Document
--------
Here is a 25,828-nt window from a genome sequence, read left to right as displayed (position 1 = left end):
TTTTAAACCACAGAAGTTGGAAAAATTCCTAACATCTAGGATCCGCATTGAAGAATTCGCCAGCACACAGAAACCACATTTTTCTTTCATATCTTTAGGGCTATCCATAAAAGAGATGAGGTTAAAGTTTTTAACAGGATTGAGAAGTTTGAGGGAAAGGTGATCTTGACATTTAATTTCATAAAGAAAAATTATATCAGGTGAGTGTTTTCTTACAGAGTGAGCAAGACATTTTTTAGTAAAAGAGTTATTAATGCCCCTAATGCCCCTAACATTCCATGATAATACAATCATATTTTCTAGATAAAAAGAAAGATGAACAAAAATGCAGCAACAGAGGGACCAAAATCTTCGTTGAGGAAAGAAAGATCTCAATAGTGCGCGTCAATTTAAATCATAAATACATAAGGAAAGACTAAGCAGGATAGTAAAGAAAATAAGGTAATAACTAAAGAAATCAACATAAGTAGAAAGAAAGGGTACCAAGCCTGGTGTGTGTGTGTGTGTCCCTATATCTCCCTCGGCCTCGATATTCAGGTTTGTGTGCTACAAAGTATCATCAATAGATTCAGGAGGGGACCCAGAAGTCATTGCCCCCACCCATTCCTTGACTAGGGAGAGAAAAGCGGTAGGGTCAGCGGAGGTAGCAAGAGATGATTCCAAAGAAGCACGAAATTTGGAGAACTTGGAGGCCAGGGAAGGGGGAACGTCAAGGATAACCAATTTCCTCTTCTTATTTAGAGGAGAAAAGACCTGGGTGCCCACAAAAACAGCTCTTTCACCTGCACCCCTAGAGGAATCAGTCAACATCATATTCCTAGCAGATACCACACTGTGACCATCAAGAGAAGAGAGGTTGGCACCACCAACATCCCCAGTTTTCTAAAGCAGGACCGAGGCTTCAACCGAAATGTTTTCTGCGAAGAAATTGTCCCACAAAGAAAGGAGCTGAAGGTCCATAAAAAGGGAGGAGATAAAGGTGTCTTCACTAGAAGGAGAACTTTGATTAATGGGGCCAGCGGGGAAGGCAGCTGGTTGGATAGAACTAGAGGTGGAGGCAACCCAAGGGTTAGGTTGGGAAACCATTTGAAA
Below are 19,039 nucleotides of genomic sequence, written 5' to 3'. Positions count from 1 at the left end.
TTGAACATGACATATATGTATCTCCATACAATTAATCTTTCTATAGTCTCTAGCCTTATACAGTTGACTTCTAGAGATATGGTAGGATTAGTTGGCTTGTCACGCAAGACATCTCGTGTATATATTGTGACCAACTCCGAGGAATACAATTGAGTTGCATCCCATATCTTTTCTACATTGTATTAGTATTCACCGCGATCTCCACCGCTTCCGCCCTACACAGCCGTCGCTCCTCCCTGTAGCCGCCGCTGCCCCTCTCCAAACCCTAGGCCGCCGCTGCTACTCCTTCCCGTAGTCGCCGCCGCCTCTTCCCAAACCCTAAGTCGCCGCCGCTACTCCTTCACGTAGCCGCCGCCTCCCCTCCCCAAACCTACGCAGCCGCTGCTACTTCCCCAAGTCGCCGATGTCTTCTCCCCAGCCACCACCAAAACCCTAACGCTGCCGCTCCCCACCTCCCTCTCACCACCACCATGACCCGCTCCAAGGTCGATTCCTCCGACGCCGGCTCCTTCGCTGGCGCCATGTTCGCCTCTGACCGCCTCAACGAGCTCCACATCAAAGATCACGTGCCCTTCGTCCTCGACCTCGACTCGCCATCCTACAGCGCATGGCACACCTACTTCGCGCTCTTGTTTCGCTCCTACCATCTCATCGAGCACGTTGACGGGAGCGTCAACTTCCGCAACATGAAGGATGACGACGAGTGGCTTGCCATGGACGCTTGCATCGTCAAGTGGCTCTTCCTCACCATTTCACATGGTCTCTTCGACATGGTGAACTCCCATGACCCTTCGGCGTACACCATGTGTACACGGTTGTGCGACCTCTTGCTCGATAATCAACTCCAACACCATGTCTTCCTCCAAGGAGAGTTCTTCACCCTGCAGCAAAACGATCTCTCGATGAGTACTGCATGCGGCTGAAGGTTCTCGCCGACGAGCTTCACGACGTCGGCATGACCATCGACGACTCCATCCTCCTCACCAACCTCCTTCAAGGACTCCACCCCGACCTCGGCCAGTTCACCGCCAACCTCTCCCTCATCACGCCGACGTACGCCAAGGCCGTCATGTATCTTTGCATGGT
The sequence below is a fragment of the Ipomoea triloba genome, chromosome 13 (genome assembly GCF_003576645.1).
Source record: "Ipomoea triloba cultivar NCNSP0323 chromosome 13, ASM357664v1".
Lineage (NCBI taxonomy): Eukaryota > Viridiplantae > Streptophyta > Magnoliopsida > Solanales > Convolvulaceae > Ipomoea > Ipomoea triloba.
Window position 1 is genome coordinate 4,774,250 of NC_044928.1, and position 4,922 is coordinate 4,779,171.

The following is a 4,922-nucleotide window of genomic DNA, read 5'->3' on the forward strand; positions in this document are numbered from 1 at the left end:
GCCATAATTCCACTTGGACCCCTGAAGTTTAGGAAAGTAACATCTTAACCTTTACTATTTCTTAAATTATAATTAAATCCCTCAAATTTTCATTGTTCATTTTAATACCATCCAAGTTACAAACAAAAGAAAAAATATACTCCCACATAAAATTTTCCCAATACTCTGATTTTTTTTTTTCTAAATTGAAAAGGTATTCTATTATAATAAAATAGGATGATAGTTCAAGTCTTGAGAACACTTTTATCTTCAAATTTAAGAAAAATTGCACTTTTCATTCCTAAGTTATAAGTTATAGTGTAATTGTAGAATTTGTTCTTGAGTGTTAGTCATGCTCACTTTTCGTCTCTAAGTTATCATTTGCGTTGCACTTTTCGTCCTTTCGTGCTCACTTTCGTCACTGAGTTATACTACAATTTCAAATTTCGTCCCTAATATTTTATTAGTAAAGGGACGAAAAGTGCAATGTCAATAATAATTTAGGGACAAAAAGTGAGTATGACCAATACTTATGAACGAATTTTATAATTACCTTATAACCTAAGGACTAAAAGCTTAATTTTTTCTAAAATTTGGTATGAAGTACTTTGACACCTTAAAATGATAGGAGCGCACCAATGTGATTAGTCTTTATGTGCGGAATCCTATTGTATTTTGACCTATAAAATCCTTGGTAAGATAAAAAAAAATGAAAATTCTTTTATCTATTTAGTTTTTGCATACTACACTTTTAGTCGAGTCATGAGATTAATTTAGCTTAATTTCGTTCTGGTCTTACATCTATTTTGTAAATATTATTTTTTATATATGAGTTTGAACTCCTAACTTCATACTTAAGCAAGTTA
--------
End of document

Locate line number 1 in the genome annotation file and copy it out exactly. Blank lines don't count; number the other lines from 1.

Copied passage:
Here is a 25,828-nt window from a genome sequence, read left to right as displayed (position 1 = left end):